Thursday, October 3, 2013

The Last Extraction

The fall nectar flow is beginning to slow down and colder temperature are going to be setting in soon. You have pulled off your last honey frames that you plan to extract for the year and left your bees a good 50-60 lbs of honey for them to survive on through winter. 


 Even after extracting there is still a little bit of honey left on the frames that you want to give back to your bees. What better way to give it back to your bees then set it right next to the hive for them to clean out the honey....right?This is not what you want to do. Honey/nectar will draw in other bees and insects. The smell will lure them to the exposed honey and this can cause a robbing frenzy in which bees will physically fight in order to obtain the honey. Once they have cleaned out the honey from the frames you extracted, they will begin robbing the next source of food.

The next source could be your hive!




Your bees will do a much better job cleaning the frames than you will ever be able to but what is the best way?

Some beekeepers will place their honey supers back onto the hive for a week. This will give the bees enough time to clean the comb in order to begin building up the honey stores again. Remove your top but leave your inner cover on. Place your 'dirty' frames above your inner cover and place the top back onto the hive. Give it close to a week before trying to remove the supers.

If you do not want to go back into your hive (you called it quits for the season and you want to leave them closed up) you can place the supers out in the open for your bees to clean up.  You will want to keep the supers at least 200' away from your bee yard. Again, this can cause a robbing frenzy that can lead back to your hives... so the further away it is, the better.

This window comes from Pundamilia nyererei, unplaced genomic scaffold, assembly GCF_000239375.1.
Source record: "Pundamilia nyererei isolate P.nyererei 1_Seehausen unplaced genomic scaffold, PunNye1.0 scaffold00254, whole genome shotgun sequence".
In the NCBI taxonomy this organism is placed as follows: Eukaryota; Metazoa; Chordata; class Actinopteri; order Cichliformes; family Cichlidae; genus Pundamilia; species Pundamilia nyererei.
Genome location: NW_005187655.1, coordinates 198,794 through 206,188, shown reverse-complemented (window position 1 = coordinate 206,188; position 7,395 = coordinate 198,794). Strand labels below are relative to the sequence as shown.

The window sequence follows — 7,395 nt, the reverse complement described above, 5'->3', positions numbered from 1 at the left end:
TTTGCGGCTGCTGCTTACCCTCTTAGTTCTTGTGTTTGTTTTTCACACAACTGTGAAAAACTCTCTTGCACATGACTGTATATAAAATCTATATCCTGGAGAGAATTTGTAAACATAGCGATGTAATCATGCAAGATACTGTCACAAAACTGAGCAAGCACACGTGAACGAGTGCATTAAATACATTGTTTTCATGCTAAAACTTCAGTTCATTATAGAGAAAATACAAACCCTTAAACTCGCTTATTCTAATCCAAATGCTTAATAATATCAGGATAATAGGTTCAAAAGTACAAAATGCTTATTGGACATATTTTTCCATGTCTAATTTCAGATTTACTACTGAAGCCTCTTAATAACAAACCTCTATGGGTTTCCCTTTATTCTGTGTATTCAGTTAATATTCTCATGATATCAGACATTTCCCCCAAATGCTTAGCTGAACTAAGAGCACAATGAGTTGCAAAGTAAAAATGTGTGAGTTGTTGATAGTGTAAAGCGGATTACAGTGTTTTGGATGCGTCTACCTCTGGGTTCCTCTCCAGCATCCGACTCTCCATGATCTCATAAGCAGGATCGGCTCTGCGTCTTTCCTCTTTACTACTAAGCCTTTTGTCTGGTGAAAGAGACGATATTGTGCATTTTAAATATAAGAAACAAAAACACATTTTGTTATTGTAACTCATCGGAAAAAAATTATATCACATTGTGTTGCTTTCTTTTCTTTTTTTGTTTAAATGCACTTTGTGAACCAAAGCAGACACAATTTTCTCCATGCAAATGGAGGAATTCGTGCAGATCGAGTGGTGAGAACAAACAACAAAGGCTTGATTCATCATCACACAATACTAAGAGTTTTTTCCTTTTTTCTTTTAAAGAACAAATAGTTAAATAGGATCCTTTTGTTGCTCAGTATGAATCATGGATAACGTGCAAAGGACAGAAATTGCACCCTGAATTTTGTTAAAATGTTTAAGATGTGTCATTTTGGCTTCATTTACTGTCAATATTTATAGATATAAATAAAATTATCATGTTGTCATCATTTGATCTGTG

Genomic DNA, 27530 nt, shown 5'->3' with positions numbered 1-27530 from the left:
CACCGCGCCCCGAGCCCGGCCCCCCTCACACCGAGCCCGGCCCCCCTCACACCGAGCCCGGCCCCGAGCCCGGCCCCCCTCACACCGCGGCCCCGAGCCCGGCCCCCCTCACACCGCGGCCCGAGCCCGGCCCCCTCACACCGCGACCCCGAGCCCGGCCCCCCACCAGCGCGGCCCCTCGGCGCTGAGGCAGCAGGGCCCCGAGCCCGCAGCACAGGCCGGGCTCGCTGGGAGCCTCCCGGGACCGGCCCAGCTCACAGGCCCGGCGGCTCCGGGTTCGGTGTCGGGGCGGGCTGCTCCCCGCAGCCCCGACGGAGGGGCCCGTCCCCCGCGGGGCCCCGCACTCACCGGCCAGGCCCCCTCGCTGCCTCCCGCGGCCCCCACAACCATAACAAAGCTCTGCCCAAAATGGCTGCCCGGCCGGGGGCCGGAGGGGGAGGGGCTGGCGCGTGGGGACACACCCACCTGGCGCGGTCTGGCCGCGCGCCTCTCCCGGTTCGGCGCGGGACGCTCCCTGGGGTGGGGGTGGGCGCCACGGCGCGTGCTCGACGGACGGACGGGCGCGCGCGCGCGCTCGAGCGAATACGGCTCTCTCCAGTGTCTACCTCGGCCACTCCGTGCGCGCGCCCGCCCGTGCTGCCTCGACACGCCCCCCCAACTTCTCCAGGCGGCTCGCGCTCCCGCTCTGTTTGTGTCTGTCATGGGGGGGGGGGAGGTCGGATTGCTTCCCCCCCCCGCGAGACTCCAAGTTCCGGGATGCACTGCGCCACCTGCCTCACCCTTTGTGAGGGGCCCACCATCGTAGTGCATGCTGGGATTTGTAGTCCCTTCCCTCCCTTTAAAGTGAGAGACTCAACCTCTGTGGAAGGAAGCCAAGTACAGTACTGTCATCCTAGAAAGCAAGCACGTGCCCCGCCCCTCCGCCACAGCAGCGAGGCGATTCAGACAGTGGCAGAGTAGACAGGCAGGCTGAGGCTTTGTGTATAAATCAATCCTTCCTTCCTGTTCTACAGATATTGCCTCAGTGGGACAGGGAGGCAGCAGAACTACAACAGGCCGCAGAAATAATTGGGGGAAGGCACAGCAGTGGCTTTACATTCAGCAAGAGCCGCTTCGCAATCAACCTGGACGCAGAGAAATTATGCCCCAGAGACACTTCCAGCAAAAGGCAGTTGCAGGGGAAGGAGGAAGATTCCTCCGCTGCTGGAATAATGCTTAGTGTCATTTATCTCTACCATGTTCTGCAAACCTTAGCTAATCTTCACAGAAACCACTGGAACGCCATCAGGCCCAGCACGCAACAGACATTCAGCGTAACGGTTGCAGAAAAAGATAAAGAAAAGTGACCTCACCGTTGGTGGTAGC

Wednesday, September 11, 2013

Mites and Nutrition

At this time of year beekeepers should be concerned about two things - mites and nutrition.

Hopefully you have already begun managing the mite population. The mites transmit viruses which remain after your mite treatment. With time the virus levels drop but you need to have time after the treatment, under low mite and virus conditions, for the colony to raise young, healthy wintering bees.

Varroa Mite Treatment

It's no surprise, nutrition can either help or hinder a colony. If the colony is diseased, poor nutrition can amplify the symptoms, but good nutrition can be the elixir needed to get them through.

 Beekeepers presume that their bees have enough honey stored for winter and do not supply the feed the bees need to build up their honey stores. We have been receiving many reports of starvation in hives. Do not assume your bees are bringing in nectar. Place a feeder on your hives so that your bees may build up their honey stores.

Flowering plants produce nectar to attract pollinators like the honey bee. Pollen is easily seen in the pollen baskets of the honey bee, whereas, nectar is not as visible. Pollen is needed for growth and brood rearing; nectar is a sweet treat that is fed to the matured bees.

Here is a great resource to find the region in which bees are foraging for specific flowering plants:

Forage Species within Region

As you can see in the map, nectar flows exhibit a broad regional trend but there can be substantial differences within a region. Heat, drought,and many other factors play into effect with nectar producing flowers. Beekeepers must always be cautious of a dearth and weather that will prevent bees from foraging for pollen/nectar.

Hive Top Feeder

3 Things to do When the Nectar Flow Begins to Wane: